Use diaphragmatic breathing, or belly breathing, so that the air fully distends your belly rather than just filling your chest.
Try to breathe in for at least four seconds and then hold for a count of two, and then slowly exhale for four seconds.
Another great thing about using breathwork as a strategy for how to increase heart rate variability is that you can call upon this skill at the moment when you are experiencing low HRV symptoms such as anxiety.
In this way, this “low HRV hack” can be both an ongoing strategy to help with low heart rate variability as well as an acute “rescue trick“ for times in the day when your sympathetic nervous system is overrunning your parasympathetic nervous system.
#3: Work Out Consistently
We know that getting regular exercise is important for overall health, so it is probably not surprising that there is evidence to suggest that both strength training and aerobic exercise can improve your heart rate variability in a meaningful way.
Therefore, if you have low heart rate variability and you are relatively inactive or inconsistently active with your workout routine, you should focus on building a habit of getting enough exercise on a regular basis.
For those who find themselves concerned with the question, “Why is HRV so low?” make sure that, at the very least, you are meeting the recommendations for physical activity for adults set forth by the Centers for Disease Control and Prevention and the British Heart Foundation.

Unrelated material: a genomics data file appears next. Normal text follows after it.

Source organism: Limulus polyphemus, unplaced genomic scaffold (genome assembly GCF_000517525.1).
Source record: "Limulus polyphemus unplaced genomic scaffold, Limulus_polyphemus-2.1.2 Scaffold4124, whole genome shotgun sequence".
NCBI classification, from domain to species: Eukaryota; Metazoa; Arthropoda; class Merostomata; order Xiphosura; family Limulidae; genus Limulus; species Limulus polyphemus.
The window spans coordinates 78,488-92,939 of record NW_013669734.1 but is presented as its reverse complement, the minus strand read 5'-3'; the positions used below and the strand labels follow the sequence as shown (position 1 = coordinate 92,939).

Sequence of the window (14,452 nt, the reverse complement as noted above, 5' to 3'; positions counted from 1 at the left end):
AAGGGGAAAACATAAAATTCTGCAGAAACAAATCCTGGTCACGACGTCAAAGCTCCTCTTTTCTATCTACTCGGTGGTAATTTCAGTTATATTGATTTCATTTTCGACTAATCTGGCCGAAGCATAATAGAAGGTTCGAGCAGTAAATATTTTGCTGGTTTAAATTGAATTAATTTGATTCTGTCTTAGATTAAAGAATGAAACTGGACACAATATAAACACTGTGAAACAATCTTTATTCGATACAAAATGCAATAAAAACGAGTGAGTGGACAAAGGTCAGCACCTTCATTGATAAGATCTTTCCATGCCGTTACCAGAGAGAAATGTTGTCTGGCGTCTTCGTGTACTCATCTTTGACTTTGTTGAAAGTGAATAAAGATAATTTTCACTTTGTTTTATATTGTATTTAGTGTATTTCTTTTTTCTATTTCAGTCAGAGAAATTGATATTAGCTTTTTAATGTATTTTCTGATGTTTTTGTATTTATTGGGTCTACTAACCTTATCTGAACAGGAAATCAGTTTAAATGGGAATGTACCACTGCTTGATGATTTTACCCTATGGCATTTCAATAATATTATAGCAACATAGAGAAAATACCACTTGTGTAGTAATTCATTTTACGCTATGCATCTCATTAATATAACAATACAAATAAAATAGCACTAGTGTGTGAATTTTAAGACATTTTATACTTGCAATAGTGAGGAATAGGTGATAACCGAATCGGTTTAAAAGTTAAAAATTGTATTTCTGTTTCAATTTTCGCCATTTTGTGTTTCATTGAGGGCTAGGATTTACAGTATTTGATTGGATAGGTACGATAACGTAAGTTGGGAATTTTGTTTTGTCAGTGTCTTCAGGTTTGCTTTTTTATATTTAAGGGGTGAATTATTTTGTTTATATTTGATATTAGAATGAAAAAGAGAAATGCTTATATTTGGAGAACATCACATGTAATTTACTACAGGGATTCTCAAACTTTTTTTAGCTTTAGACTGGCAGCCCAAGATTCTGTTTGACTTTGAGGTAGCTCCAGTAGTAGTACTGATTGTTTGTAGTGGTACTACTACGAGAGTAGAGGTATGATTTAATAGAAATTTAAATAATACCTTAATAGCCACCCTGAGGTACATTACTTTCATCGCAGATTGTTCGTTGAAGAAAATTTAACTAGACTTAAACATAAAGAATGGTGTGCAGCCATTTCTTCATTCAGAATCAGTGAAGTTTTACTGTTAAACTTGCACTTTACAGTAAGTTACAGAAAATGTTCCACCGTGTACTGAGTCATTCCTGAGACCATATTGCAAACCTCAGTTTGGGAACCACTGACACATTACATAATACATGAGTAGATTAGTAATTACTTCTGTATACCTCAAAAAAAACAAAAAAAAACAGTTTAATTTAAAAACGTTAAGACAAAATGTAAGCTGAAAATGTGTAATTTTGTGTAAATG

These are to accumulate either 150 minutes of moderate-intensity aerobic exercise or 75 minutes of vigorous-intensity cardio exercise per week and two full-body strength training workouts per week.
#4: Don’t Overdo It On Exercise
While failing to get enough exercise can contribute to low HRV because it can compromise your overall health and your ability to mitigate stress, the opposite is also true.
Overtraining or exercising too vigorously, too long, or without adequate recovery time puts your body in a state of overstress. This will increase cortisol and sympathetic nervous system activation, which will cause very low HRV.
Indeed, studies have found that overtraining can lead to a chronic imbalance in nervous system activity, with the sympathetic nervous system dominating the parasympathetic nervous system.
Over time, this will decrease your heart rate variability and lead to low HRV numbers.
Pay attention to your body for signs of overtraining; they often overlap the symptoms of low HRV and include things like fatigue, difficulty sleeping, poor sleep quality, poor recovery from workouts, and low energy even after sleeping.
Using exercise as a tool to increase heart rate variability and improve overall health is contingent upon finding a good balance between getting enough aerobic and resistance training exercises while supporting your body‘s recovery.
#5: Get Outside
Connecting with nature can be a great tip on how to improve HRV.
Studies have found that forest walking rather than city walking is much more effective at improving symptoms and physiological markers of stress, including reducing blood pressure and cortisol levels.
Thus, trying to get out in nature is a great strategy for increasing HRV naturally.
#6: Try Yoga
Certain types of meditation are also a great way how to improve HRV, such as Acem meditation.
#7: Focus On Hydration
An often-overlooked cause of poor HRV values is dehydration.